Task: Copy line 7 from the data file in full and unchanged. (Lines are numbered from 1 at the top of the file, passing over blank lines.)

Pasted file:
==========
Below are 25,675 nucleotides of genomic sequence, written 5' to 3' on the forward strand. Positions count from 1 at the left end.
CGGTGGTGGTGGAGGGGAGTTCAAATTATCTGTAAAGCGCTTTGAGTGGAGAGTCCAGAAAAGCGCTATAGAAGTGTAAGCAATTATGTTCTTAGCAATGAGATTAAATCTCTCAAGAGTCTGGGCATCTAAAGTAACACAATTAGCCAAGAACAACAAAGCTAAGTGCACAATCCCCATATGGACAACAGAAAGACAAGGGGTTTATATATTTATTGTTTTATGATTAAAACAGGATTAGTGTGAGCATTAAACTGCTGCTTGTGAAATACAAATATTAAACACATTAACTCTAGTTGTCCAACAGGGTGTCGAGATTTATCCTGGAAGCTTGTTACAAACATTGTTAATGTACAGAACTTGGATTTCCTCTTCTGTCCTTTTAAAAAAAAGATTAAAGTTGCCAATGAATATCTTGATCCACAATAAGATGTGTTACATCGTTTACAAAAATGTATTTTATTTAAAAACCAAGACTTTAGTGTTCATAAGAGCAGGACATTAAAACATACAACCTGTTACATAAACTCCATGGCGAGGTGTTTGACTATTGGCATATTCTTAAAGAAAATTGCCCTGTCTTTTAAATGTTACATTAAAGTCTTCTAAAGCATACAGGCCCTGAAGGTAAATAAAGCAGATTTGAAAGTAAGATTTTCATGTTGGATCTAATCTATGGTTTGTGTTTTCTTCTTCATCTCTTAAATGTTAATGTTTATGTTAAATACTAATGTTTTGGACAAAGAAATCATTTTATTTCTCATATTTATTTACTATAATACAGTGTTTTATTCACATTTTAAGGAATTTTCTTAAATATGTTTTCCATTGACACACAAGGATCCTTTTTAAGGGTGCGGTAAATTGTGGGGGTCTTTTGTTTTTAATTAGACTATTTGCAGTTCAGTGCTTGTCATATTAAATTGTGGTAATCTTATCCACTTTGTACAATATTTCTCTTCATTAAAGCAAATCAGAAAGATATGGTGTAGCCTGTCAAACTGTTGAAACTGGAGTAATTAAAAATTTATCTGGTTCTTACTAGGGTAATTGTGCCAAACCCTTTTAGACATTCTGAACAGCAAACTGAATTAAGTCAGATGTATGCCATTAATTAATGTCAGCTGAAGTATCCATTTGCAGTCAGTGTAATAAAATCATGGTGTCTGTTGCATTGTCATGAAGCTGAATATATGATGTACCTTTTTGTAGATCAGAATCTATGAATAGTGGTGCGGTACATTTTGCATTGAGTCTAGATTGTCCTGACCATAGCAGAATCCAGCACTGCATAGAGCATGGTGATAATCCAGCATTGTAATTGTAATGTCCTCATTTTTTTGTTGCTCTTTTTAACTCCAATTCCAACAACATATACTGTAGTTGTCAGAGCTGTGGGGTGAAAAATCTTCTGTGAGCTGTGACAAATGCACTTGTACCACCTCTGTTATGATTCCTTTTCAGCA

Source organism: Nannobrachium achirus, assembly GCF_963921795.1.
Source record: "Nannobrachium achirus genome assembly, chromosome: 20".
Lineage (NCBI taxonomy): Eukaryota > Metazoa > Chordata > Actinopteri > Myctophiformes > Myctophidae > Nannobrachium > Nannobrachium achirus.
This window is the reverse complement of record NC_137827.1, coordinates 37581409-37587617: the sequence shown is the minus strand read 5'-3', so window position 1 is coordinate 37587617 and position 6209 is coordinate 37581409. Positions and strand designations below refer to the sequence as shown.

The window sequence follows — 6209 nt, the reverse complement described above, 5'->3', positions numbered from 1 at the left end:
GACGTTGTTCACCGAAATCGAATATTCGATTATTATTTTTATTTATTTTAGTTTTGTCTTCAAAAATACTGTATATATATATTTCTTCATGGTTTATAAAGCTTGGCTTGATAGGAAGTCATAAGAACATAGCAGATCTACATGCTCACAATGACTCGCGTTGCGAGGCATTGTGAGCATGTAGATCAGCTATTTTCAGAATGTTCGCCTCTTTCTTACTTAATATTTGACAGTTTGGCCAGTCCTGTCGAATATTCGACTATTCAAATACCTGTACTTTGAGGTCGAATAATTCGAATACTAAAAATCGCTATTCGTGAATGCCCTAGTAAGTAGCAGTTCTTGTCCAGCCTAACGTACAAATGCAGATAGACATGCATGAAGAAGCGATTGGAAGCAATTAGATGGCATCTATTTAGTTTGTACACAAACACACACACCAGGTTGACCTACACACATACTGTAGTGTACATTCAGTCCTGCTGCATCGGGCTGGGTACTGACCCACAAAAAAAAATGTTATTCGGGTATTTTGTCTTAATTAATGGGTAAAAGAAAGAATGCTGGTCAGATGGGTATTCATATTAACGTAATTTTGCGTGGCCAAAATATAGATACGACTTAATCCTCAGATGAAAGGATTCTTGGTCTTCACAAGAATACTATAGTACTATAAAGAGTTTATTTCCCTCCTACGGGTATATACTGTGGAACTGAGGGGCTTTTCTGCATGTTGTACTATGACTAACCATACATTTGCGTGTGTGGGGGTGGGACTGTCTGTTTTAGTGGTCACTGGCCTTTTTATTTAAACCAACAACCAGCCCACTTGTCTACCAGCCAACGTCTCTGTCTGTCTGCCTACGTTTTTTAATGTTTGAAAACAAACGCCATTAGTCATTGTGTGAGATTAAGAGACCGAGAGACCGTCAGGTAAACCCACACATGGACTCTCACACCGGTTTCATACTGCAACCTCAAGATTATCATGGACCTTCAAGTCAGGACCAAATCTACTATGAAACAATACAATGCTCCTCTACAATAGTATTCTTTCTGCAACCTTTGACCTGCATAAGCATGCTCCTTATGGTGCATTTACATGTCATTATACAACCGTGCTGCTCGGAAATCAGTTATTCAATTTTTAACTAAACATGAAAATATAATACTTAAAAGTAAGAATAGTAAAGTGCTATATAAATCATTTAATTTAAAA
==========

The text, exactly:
The window sequence follows — 6209 nt, the reverse complement described above, 5'->3', positions numbered from 1 at the left end: